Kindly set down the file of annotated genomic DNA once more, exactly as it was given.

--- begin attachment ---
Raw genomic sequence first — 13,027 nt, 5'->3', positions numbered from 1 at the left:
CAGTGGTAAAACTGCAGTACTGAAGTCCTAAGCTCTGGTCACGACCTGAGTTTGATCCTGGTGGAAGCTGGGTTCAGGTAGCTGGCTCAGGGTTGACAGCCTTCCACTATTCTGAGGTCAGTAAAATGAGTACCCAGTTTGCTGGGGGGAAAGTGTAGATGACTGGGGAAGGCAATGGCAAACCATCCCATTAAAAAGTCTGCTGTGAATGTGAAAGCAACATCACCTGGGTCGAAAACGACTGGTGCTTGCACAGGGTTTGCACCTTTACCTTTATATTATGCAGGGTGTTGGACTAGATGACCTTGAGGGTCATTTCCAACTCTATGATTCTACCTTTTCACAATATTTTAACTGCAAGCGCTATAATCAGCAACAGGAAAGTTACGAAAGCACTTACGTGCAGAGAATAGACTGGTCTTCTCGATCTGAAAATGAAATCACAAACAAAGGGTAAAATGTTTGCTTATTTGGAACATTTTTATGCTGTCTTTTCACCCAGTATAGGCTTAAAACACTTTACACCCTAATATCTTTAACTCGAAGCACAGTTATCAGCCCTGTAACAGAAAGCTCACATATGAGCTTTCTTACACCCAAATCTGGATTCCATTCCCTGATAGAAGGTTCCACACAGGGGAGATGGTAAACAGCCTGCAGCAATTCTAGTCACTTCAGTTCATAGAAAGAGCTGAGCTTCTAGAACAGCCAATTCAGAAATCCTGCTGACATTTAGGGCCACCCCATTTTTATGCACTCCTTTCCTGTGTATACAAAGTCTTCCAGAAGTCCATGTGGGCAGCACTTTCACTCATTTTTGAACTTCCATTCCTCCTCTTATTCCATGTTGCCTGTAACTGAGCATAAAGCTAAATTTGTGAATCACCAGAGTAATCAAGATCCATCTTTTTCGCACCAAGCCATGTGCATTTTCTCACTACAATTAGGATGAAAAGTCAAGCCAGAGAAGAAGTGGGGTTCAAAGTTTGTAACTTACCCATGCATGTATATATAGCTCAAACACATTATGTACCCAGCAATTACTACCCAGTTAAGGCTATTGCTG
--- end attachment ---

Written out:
Raw genomic sequence first — 13,027 nt, 5'->3', positions numbered from 1 at the left:
CAGTGGTAAAACTGCAGTACTGAAGTCCTAAGCTCTGGTCACGACCTGAGTTTGATCCTGGTGGAAGCTGGGTTCAGGTAGCTGGCTCAGGGTTGACAGCCTTCCACTATTCTGAGGTCAGTAAAATGAGTACCCAGTTTGCTGGGGGGAAAGTGTAGATGACTGGGGAAGGCAATGGCAAACCATCCCATTAAAAAGTCTGCTGTGAATGTGAAAGCAACATCACCTGGGTCGAAAACGACTGGTGCTTGCACAGGGTTTGCACCTTTACCTTTATATTATGCAGGGTGTTGGACTAGATGACCTTGAGGGTCATTTCCAACTCTATGATTCTACCTTTTCACAATATTTTAACTGCAAGCGCTATAATCAGCAACAGGAAAGTTACGAAAGCACTTACGTGCAGAGAATAGACTGGTCTTCTCGATCTGAAAATGAAATCACAAACAAAGGGTAAAATGTTTGCTTATTTGGAACATTTTTATGCTGTCTTTTCACCCAGTATAGGCTTAAAACACTTTACACCCTAATATCTTTAACTCGAAGCACAGTTATCAGCCCTGTAACAGAAAGCTCACATATGAGCTTTCTTACACCCAAATCTGGATTCCATTCCCTGATAGAAGGTTCCACACAGGGGAGATGGTAAACAGCCTGCAGCAATTCTAGTCACTTCAGTTCATAGAAAGAGCTGAGCTTCTAGAACAGCCAATTCAGAAATCCTGCTGACATTTAGGGCCACCCCATTTTTATGCACTCCTTTCCTGTGTATACAAAGTCTTCCAGAAGTCCATGTGGGCAGCACTTTCACTCATTTTTGAACTTCCATTCCTCCTCTTATTCCATGTTGCCTGTAACTGAGCATAAAGCTAAATTTGTGAATCACCAGAGTAATCAAGATCCATCTTTTTCGCACCAAGCCATGTGCATTTTCTCACTACAATTAGGATGAAAAGTCAAGCCAGAGAAGAAGTGGGGTTCAAAGTTTGTAACTTACCCATGCATGTATATATAGCTCAAACACATTATGTACCCAGCAATTACTACCCAGTTAAGGCTATTGCTG